Jeffrey pine. USDI Bureau of Land Management photo.
Just as a high or low temperature alerts a doctor to illness in a patient, scientists have developed a method for taking a tree’s temperature to determine drought stress before the tree is showing
A meadow of wildflowers in the Los Padres National Forest, California, provides scenic views and habitat, among other ecosystem services. Photo by USDA Forest Service Pacific Southwest Region.
After wildfires, resource managers on national forests often prepare natural resource damage assessments that quantify the impacts of the wildfire on natural resources and the ecosystem services th
Sagebrush in western Wyoming. USDA Forest Service photo by Mary Rowland.
Sagebrush ecosystems in the western United States support hundreds of wildlife species, including the greater sage-grouse (Centrocercus urophasianus), which is a species of conservation co
Veterans group on a hike. Photo courtesy of Sarah Martin.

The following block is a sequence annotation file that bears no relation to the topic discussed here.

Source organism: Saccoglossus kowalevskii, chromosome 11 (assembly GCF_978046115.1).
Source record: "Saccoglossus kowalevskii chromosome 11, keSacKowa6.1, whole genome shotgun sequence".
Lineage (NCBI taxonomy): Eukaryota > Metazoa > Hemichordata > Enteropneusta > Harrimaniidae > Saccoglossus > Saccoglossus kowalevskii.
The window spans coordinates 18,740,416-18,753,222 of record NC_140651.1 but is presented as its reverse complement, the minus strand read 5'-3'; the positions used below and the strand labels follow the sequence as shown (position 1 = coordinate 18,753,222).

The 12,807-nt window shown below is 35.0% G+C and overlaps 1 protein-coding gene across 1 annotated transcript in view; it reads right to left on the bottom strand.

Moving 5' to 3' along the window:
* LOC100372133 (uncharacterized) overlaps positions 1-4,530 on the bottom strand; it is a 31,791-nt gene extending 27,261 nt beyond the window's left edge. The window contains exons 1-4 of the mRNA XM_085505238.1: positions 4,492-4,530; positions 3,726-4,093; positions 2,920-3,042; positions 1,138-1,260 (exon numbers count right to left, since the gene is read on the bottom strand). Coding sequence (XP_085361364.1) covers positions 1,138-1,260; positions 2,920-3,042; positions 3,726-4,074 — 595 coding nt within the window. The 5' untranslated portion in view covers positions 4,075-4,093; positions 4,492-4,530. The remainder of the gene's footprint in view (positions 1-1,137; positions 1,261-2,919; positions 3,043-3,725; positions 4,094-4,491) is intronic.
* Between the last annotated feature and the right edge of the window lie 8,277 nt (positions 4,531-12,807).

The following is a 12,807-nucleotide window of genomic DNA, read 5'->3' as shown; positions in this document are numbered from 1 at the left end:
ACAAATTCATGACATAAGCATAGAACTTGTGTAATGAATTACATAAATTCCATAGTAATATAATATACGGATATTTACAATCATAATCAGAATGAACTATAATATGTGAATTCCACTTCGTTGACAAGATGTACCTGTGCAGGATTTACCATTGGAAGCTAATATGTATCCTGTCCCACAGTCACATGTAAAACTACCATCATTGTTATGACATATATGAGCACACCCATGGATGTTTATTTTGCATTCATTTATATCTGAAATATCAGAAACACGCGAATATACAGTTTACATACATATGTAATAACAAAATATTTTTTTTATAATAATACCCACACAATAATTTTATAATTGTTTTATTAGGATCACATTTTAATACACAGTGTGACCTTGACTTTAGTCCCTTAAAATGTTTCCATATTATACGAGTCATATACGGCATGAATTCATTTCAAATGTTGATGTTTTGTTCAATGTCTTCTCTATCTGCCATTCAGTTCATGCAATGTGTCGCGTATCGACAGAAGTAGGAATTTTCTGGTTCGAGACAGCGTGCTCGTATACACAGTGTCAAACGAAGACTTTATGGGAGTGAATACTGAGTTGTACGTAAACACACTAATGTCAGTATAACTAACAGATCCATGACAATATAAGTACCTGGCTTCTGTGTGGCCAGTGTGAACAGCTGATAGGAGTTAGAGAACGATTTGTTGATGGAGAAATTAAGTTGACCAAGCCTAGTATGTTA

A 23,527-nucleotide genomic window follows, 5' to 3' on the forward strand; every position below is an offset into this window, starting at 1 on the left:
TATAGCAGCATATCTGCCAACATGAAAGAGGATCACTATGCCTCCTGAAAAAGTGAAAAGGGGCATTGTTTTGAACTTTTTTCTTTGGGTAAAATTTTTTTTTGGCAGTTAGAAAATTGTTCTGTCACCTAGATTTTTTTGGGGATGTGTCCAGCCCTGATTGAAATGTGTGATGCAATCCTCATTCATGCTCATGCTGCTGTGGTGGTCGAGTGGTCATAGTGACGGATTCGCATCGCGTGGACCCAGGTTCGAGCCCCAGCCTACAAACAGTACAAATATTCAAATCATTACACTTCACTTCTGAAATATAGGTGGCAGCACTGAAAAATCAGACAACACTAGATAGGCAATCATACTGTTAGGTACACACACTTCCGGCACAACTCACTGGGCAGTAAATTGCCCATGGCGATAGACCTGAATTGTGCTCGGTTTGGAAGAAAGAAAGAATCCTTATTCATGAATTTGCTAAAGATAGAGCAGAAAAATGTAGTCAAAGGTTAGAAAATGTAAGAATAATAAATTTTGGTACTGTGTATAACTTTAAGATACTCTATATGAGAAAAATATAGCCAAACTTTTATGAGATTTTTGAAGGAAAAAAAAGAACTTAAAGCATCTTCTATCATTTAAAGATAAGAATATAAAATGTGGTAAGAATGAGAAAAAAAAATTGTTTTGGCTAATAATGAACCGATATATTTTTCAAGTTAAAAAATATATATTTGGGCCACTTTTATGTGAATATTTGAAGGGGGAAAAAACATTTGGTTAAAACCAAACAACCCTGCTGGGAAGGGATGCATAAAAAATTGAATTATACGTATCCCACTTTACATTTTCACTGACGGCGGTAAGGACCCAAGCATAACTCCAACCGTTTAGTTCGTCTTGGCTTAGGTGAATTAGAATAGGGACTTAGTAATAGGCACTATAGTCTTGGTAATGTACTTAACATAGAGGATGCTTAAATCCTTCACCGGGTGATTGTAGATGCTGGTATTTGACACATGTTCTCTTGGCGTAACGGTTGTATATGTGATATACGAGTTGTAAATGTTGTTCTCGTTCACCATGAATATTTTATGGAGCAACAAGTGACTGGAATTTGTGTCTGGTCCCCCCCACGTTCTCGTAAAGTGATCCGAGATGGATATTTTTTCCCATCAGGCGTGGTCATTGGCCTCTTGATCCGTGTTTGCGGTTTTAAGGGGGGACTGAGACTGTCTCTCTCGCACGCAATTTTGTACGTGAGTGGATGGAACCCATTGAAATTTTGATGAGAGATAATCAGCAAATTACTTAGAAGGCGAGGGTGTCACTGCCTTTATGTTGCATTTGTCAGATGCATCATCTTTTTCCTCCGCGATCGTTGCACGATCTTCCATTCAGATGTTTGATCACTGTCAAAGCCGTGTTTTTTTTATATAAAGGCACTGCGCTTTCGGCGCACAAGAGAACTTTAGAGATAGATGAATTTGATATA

Millions visit America’s public lands every year to have fun and get away from the hustle and bustle of daily life.
The pygmy shorthorned lizard (Phrynosoma douglasii) may benefit from greater sage-grouse restoration projects. Photo courtesy of Tatiana Gettelman, Yakima Training.
The greater sage‐grouse inhabits the vast sagebrush ecosystems of western North America, including eleven U.S. states and two Canadian provinces.
A rancher examines a beaver dam in the Scott River Basin, California. USDA Forest Service photo by Susan Charnley.
The use of beavers and beaver dams (real or artificial) to help restore streams in the western United
Eldorado National Forest, California. USDA Forest Service photo by Paul Wade.
California is using its forests to combat climate change.
Knobcone pine. Photo courtesy of Matt Reilly.
Vegetation in fire-prone ecosystems evolved to handle frequent fire.
FASMEE planned operational burn. Photo credit USDA Forest Service.
The Fire and Smoke Model Evaluation Experiment (FASMEE) is a large-scale interagency effort to identify how fuels, fire behavior, fire energy, and meteorology interact to determine the dynamics of
Chaparral vegetation in the hills above Whittier, California. Photo courtesy of Northwalker/Wikimedia Commons.
Chaparral vegetation is a dominant and unique feature of California’s Mediterranean-type climate.